Building ‘Botheredness’ making reluctant learners care about History

Thanks so much to Carmel Bones for writing this blogpost. Carmel shares with us loads of great strategies for motivating our students. Why not have a go at some of these and also share some of your favourites? #OBHD 

It might be surprising to discover that History is not everybody’s favourite subject?! And even if it is ‘building botheredness’ is still important to ensure learner ‘buy in’ and commitment to studies.

How to do this? As with most things it depends on the desired outcome and the starting points of your students. If it’s the need to arouse curiosity then meeting and greeting with chopped up cards to find matches, pictures, heads and tails type activities can often get groups talking and engaging with the subject matter immediately. These can be words and definitions, dates and events, the name of a person in the past and why they were significant, a cartoon or picture source and an attribution.

Secret spies can help build vital class camaraderie too. All students are issued with a ticket, token, slip of paper and random students (roughly 1/10th) have the message that they are a secret spy. It is their job then to catch their classmates being ‘good’. At the end of the session, week or specified run of lessons the secret spies reveal themselves and outline who impressed them and why. A more directed variation is when returning work to discretely stick a ‘spy’ post it note onto a selected few.

Pre-assessing what learners already know means they know you care and you intend to match their needs to a bespoke experience. This inclusion in the learning process helps build self-efficacy. By ‘daring to devolve’ learners take responsibility for their lessons and their contributions are more constant. Issuing the job of creating opening tasks for instance can mean learners are more invested in their studies. Allocating ‘study buddies’ whereby students are paired up and have to support, guide and critique each other’s work is another good routine to establish. Resource monitors,experts’ in the room or ‘learning detectives’ are roles and responsibilities learners seem to embrace. Use stickers, lanyards, tabards, wristbands or clipboards to add a sense of gravitas!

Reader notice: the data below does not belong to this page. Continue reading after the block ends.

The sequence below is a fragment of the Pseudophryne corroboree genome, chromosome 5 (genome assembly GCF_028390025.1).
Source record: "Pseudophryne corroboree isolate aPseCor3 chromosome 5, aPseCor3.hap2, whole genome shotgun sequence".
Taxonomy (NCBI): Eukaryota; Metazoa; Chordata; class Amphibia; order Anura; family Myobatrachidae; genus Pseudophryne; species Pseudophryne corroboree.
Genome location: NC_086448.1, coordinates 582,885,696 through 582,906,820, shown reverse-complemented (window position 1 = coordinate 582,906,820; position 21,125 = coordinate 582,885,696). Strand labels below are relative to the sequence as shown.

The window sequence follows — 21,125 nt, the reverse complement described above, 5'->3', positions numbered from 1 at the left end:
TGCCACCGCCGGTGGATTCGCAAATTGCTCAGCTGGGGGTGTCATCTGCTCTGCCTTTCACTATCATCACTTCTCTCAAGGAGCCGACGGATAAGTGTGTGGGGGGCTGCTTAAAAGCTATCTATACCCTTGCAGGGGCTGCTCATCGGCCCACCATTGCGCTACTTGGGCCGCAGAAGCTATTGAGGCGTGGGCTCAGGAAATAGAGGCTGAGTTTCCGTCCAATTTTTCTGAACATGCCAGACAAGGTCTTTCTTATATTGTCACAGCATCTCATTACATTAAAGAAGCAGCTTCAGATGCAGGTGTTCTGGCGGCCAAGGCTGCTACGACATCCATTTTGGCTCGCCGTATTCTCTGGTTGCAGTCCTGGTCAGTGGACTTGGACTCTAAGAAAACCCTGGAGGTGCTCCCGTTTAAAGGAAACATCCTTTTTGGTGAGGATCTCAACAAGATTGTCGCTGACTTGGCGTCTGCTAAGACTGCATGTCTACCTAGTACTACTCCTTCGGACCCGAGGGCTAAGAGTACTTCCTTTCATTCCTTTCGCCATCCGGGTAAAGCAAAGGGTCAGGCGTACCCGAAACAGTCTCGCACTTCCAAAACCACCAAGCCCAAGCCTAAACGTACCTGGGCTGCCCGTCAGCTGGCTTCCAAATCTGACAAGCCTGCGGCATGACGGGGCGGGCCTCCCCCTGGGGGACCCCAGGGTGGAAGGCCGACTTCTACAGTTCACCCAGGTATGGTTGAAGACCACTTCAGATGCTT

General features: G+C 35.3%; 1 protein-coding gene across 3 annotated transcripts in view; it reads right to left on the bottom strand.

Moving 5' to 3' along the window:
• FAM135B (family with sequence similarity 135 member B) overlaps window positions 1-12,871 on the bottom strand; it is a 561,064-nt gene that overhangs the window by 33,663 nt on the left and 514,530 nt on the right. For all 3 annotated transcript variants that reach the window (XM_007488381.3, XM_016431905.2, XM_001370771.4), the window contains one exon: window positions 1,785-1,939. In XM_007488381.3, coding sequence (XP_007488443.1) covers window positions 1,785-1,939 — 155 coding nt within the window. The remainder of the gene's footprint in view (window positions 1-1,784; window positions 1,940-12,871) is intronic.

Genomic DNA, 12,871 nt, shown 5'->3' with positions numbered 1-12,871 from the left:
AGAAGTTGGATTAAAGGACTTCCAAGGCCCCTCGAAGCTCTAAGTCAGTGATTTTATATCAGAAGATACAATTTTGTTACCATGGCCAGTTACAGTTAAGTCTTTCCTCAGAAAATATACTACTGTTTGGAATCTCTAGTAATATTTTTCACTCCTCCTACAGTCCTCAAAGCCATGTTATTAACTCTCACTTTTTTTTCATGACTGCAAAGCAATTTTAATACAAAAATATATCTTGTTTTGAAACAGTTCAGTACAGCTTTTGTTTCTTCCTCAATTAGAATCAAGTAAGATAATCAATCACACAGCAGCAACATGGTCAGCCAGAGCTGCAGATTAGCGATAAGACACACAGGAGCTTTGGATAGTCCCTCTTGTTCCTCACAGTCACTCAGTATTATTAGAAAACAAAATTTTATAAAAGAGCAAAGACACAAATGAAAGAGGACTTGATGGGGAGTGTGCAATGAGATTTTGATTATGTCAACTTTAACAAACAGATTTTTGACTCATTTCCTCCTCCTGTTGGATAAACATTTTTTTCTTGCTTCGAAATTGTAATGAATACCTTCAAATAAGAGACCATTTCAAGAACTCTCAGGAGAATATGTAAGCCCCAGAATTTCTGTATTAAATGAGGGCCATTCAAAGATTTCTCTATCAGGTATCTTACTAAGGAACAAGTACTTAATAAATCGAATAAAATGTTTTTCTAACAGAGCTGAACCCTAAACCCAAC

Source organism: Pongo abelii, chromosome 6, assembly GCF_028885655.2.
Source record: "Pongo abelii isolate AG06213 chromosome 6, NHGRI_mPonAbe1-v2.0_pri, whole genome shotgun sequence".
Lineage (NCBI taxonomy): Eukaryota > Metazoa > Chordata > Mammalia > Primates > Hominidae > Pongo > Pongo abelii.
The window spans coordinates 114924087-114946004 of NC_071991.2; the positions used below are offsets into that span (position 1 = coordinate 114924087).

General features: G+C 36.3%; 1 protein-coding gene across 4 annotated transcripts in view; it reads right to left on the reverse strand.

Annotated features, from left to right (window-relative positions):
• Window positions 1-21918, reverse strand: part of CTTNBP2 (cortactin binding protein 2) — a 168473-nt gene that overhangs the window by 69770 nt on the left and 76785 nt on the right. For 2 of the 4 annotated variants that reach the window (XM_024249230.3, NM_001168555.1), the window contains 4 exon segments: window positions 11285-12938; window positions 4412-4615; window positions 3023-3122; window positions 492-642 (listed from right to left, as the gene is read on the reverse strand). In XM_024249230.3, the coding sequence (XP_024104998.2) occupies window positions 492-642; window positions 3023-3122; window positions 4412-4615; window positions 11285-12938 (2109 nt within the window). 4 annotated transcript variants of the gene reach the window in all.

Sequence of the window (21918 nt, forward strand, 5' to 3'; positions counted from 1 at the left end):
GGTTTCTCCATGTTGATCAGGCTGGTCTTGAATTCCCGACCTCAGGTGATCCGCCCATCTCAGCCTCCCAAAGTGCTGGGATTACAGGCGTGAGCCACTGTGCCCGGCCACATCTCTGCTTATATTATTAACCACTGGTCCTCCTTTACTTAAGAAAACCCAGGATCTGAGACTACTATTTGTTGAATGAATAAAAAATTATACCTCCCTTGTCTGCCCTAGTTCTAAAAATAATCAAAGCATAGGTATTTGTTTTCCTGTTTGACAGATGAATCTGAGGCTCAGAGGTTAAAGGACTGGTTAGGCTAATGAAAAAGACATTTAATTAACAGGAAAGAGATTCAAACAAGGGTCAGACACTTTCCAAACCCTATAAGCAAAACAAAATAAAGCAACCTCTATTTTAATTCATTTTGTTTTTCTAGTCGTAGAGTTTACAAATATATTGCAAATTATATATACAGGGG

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The same is true of the lesson content, use learners’ names in examples or analogies, issue parts for them to play. The late and wonderful Kate Brennan was passionate about scripted drama and used names and parts to great effect. (See this article in TH148).  Jen Thornton (@jen_a_thornton) has also done some great work with this – featured on www.thinkinghistory.co.uk here and here.  Richard Kennett has also done a script posted here. These approaches ensure an ensemble approach and judicious issuing of parts can make the most reluctant of learners realise that they have a vital role. (Talking of ensembles, a really good article for tying the use of engaging strategies to curriculum thinking is this one by Ford and Kennett in TH 171.)

Where was I…? Oh yes…!

The same is true of artefact and/or archive handling sessions. This tangible experience can really unlock botheredness in many learners acting as initial stimulus material for them to talk, explore and question before writing. Local archive offices and museums like CMOML or Tullie House have loan boxes and impressive curators and collections.

Competency is motivational. Showcasing and celebrating success is important to establish and maintain high expectations. Use a visualiser to highlight outcomes or a WAGOLL (what a good one looks like) on arrival and challenge the class to pick out 5 good points for instance.

Make it so that learners have to ‘publish’ their work rather than hand it in. By this I mean establish the norm that someone else might read it or look at it. Use colleagues in this way to be the audience, reader, judges and encourage feedback to close gaps.

Competition; how much, how many in what time? Might be a useful mantra to motivate some learners. A MEOW a minimum expected outcome is something I have found to work over the years and quantifiable ‘box it off’ activities are finite and manageable.

Classrooms are complicated places some of the above might help develop high expectations for the new timetable (if your school switches timetable about now) and /or for the new academic year! Good luck ‘building botheredness’ with these new habits and routines. Please do let me know how you get on resolutions are easier to stick to if you share them!

Happy “new” year! Carmel (@bones_carmel)

(Credits go to:  Dallam School, Milnthorpe, Cumbria, Jericho School, Whitehaven, Cumbria and Isabella Wallace @WallaceIsabella)

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